Watercress - Superfood

Healing Properties and Health Benefits

Watercress has been renowned for its healing properties. Watercress is one of the oldest known edible leafy greens and has been a part of human diets for centuries.

Historically, it is one of the It was especially popular as a natural remedy for digestive ailments and also used in the treatment of scurvy. Other ailments it is said to have cured included anaemia, eczema, intestinal parasites, circulation, sluggish menstruation, lack of energy, kidney and gall stones.

High in Nutrients - Low in calories

Watercress is an incredibly versatile ingredient that can be used in a variety of dishes. You can add raw watercress to salads for a crunchy, peppery taste. It can also be cooked into soups and stews to add flavor or used as an alternative to arugula on sandwiches. Additionally, watercress makes a great garnish for fish or other proteins and roasted vegetables.

The Greeks believed that eating this peppery powerhouse would give them a clear mind; the Romans believed it prevented baldness and the Victorians believed it could cure a toothache. More recently cress has become popular as part of the foods that detox the body as well as for it's use as a blood cleanser in fashionable detox diets. It's sometimes recommended as a weight loss aid.

Coming from the same cruciferous family as kale, Brussels sprouts and cabbage, Watercress is a superfood that is packed with health benefits. It has high amounts of calcium, iron, and Vitamins A and C, making it beneficial for bone health. Watercress also contains antioxidants which help reduce the risk of certain cancers, as well as anti-inflammatory properties ( dietary nitrites reduce blood vessel inflammation) which can help ease symptoms associated with arthritis. Additionally, watercress has been known to promote healthy skin, support detoxification processes in the body, and provide cardiovascular protection.

How Does Watercress Detox the Blood?

Watercress contains a compound called glutathione, which helps in the detoxification of the blood. Glutathione is an antioxidant that binds to toxins and heavy metals in the blood, allowing them to be more easily excreted from the body. Additionally, it binds to free radicals and neutralizes them before they can cause any damage to cells.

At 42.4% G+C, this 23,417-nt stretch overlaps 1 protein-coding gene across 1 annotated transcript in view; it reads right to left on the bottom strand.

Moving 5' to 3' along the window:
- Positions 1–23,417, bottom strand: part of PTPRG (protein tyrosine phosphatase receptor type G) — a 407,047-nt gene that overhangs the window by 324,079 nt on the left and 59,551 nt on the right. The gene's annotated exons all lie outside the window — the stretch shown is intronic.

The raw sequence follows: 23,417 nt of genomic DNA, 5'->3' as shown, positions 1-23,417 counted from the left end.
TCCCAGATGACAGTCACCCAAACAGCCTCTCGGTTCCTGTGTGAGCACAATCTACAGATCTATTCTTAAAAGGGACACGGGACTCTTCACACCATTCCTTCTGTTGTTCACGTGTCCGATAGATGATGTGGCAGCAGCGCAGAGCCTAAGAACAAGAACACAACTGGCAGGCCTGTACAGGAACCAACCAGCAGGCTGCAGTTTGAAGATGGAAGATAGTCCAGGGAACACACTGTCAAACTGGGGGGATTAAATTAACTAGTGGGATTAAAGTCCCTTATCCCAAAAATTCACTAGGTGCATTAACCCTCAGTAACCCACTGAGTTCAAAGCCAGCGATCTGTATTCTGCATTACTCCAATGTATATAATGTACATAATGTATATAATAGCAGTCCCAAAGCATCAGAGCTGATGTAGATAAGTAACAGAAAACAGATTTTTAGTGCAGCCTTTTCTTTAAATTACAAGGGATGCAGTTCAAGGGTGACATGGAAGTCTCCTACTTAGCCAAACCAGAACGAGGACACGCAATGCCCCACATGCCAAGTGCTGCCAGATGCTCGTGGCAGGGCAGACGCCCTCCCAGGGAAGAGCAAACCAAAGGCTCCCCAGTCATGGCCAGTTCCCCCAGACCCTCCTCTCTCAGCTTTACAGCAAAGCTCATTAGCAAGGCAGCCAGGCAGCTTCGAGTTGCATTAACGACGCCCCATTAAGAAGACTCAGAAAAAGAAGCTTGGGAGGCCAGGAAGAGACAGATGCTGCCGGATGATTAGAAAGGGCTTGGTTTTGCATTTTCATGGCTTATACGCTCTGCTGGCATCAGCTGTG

A study done at Ulster University found that eating 85 grams of cress per day significantly reduced cancer damage to white blood cells and increased the body's levels of cancer-fighting antioxidants. This has led scientists to believe that the vegetable may hamper the growth of cancer cells, or even kill them.

This is a little leaf that packs a lot of power. It has a peppery taste and adds great texture to salads. It's distinctive mustard flavour gives a new dimension to a number of cooked dishes.

Cress can be eaten raw or cooked and makes a good substitute for spinach in soufflés, roulades and soups. In fact watercress soup is a well-known classic. In the East it is eaten sautéed or steamed like spinach.

Alfalfa sprouts, sunflower shoots and mustard cress are referred to as cress, landcress or cressy but are in fact the germinating shoots of seeds such as mustard, alfalfa, and pumpkin or the sprouts of legumes such as lentils, snow peas or mung beans. The high nutritional value of these shoots makes them a valuable addition to a healthy diet.

The stems and stalks of cress can both be eaten. Rinse them under cold water in a sieve or colander and pat dry with kitchen towel. Cress can be stored in an airtight container or plastic bag with a piece of damp paper towel in the refrigerator. It will generally keep for 3 - 4 days. To revive limp leaves, submerge the leaves in iced water.

Osteoporosis and Watercress

If you suffer from osteoporosis, a painful and debilitating condition, it is important to find natural ways to support your body. One way to do this is with nutrient-rich foods that help nourish your bones and minimize bone degradation.

Watercress is one of those nutrient-dense vegetables which can positively impact bone health and it's easy to incorporate into your diet.

  • Watercress contains minerals important for bone health, such as calcium, magnesium, potassium and phosphorus.
  • Magnesium, Vitamin K and potassium also contribute to strong bones.
  • A cup of watercress provides more than 100% of the RDI for vitamin K.
  • Vitamin K is an integral part of osteocalcin which makes up healthy bone tissue and regulates its turnover rate.
  • A study showed that people with the highest intake of Vitamin K were 35% less likely to experience a hip fracture than those with the lowest intake.

Watercress Recipe


Watercress Dressing makes a superb accompaniment to cold summer salads. Whizz together all of the following ingredients in your food processor until finely chopped:

100ml watercress

60ml parsley

40ml Basil leaves

20ml mint leaves

50ml lemon juice

This tangy dressing is great drizzled over a salad.

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